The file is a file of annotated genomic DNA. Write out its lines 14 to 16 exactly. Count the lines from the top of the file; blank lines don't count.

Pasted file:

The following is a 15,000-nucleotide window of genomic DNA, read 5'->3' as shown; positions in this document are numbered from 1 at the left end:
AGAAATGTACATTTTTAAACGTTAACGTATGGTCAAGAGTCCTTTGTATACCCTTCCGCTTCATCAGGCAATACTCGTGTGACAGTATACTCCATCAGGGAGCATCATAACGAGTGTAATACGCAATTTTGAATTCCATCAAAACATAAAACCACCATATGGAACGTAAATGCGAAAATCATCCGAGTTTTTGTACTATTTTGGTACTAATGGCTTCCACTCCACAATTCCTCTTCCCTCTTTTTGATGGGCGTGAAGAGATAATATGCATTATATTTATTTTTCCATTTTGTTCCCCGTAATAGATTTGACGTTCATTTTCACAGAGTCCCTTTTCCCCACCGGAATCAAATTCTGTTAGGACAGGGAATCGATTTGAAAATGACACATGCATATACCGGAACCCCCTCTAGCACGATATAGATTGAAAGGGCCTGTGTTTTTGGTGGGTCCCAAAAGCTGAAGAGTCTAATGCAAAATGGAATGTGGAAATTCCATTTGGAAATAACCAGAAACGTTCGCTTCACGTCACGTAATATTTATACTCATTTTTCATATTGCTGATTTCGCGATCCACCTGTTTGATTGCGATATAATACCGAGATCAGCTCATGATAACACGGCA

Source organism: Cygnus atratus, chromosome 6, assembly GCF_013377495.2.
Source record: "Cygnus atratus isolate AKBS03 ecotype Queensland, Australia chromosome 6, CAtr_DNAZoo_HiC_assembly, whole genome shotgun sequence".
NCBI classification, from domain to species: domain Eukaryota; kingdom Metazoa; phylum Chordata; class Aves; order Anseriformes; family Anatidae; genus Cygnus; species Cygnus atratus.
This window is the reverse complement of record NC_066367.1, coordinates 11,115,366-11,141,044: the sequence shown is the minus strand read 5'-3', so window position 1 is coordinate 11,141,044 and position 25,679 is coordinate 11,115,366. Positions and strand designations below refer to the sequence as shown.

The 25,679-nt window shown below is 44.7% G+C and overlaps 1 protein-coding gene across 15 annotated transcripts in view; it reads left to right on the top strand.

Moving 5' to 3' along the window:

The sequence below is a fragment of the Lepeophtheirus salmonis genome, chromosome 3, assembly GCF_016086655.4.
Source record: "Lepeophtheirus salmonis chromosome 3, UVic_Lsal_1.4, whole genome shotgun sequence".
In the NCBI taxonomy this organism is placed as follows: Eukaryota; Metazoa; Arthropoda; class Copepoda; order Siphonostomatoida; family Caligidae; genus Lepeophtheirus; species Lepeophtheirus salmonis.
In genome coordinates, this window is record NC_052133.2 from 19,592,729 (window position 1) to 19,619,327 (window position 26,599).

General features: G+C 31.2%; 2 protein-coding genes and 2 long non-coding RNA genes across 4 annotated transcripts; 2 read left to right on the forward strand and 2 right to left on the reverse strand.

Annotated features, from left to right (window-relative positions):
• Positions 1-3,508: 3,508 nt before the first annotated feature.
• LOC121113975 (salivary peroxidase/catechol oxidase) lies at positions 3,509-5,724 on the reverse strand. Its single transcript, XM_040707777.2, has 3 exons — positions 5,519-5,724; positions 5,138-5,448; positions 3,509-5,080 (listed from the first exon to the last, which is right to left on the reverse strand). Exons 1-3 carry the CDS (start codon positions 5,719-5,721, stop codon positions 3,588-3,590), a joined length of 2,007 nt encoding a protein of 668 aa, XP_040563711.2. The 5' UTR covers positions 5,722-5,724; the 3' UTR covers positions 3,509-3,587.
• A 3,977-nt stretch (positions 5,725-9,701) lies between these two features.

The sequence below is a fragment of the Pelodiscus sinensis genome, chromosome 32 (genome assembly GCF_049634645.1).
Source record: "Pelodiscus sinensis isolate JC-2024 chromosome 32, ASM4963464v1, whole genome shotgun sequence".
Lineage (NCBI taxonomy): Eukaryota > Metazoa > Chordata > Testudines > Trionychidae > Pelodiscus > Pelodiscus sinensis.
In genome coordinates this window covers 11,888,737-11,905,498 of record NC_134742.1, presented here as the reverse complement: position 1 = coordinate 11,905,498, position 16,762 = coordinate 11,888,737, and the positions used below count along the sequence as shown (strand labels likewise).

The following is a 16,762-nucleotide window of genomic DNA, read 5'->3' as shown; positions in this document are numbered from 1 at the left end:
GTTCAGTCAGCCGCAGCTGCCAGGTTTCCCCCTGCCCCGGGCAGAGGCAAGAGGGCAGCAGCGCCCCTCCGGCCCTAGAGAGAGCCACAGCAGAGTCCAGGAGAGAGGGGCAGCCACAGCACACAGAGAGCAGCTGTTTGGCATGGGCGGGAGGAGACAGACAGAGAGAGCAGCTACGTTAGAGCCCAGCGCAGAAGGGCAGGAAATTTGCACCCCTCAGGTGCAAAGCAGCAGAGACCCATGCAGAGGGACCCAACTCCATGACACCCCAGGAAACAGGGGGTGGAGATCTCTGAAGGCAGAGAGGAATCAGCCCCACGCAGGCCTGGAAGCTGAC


Annotated features, from left to right (window-relative positions):
• Positions 1-3,508: 3,508 nt before the first annotated feature.
• LOC121113975 (salivary peroxidase/catechol oxidase) lies at positions 3,509-5,724 on the reverse strand. Its single transcript, XM_040707777.2, has 3 exons — positions 5,519-5,724; positions 5,138-5,448; positions 3,509-5,080 (listed from the first exon to the last, which is right to left on the reverse strand). Exons 1-3 carry the CDS (start codon positions 5,719-5,721, stop codon positions 3,588-3,590), a joined length of 2,007 nt encoding a protein of 668 aa, XP_040563711.2. The 5' UTR covers positions 5,722-5,724; the 3' UTR covers positions 3,509-3,587.